“The APIC public policy committee will be taking a more critical look at the document and providing comments,” Dolan says. “So it is hard for me to predict [APIC’s formal response], but certainly, I can see that there would be a trend toward [program] support for a lot of the recommended changes. We have been working with policy makers to educate them and support funding resources to help with the implementation of such programs, especially those in the NHSN. We need that system so we can have reporting to the antibiotic utilization module and the antibiotic resistance module. These efforts are going to continue on the advocacy side of APIC.”
In addition to antibiotic stewardship, the CMS proposed rule revised and reiterated some of the general requirements for infection control — raising questions by some IPs about whether their duties were being expanded. For example, CMS proposes that the infection preventionists “be responsible for preventing and controlling healthcare-associated infections (HAIs), including auditing of adherence to infection prevention and control policies and procedures by hospital personnel.”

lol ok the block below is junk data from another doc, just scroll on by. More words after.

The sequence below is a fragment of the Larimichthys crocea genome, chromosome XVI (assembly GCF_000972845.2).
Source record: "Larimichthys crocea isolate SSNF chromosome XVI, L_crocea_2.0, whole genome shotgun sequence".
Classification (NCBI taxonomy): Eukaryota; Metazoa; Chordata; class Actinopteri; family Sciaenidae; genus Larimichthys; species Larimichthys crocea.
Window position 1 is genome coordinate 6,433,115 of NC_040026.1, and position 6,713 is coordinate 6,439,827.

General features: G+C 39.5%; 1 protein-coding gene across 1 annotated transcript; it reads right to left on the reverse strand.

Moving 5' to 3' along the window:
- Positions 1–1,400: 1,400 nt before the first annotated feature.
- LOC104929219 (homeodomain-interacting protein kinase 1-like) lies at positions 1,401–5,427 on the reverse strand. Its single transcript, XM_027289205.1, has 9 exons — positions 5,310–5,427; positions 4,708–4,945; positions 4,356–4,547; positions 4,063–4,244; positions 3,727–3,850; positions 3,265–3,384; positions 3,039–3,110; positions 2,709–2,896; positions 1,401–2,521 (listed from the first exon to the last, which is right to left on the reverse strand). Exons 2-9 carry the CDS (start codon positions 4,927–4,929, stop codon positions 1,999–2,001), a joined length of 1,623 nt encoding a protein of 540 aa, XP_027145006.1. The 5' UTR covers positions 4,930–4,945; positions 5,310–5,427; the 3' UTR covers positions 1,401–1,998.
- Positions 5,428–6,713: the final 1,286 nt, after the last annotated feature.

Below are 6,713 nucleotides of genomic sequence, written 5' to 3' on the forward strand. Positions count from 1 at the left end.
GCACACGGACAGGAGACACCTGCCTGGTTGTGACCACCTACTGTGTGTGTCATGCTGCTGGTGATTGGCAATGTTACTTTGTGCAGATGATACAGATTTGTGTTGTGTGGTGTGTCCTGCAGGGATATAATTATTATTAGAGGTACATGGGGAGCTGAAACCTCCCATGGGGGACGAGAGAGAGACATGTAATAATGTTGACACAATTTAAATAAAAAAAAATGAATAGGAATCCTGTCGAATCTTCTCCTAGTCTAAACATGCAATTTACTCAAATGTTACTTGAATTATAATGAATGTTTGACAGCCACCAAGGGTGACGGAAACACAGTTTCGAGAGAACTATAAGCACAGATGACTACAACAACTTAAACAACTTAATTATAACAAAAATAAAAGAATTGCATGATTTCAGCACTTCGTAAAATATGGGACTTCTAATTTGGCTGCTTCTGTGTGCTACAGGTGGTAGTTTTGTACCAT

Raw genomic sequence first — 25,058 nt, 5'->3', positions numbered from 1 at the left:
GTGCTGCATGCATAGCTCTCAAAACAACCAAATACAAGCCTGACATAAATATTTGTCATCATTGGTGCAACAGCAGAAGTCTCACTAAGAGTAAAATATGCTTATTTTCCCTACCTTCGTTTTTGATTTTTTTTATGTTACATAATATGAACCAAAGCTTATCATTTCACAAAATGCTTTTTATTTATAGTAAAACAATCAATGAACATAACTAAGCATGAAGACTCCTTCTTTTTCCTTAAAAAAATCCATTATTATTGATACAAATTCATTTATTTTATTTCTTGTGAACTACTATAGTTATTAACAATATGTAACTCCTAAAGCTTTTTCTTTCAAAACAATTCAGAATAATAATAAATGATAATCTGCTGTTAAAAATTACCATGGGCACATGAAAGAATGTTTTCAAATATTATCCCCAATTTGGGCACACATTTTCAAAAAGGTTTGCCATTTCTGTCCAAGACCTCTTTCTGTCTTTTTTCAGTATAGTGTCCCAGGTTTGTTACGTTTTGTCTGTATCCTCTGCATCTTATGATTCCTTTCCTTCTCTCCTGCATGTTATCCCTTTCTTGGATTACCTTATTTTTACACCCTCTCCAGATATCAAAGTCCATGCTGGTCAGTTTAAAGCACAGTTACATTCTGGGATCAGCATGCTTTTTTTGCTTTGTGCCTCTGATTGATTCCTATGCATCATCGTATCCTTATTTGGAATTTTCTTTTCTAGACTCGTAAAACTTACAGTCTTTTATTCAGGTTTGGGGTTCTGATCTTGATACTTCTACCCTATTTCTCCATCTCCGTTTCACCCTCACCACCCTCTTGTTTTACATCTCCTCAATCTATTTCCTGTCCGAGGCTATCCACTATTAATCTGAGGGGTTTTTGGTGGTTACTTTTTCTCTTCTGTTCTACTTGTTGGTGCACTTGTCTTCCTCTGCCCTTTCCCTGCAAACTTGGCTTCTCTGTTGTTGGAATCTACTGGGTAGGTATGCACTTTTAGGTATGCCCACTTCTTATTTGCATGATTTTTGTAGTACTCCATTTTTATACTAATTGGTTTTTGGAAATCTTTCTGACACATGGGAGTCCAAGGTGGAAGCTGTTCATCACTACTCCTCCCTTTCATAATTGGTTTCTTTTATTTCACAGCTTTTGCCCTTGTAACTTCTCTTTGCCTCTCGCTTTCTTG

In an early comment to the CMS proposed rule docket, an unidentified IP in Indiana objected to this seemingly perfunctory description to IP duties.
“I don’t think the infection preventionists should be responsible for control and preventing HAIs,” the IP told CMS. “My rationale is that while my title includes the words ‘control’ and ‘prevention,’ I do not work at the patient bedside. It is the healthcare workers who are directly at the bedside that control and prevent infections by their actions. I can create/recommend policies and protocols based on evidence-based practice and I can audit adherence to the policies. The verbiage should be the ‘infection preventionist is responsible for implementing evidenced-based policies and procedures to prevent and control infections, including auditing adherence to the policies and providing feedback to hospital leadership and personnel.’”
Another unidentified IP from Alabama expressed a similar concern in comments submitted on the proposed rule.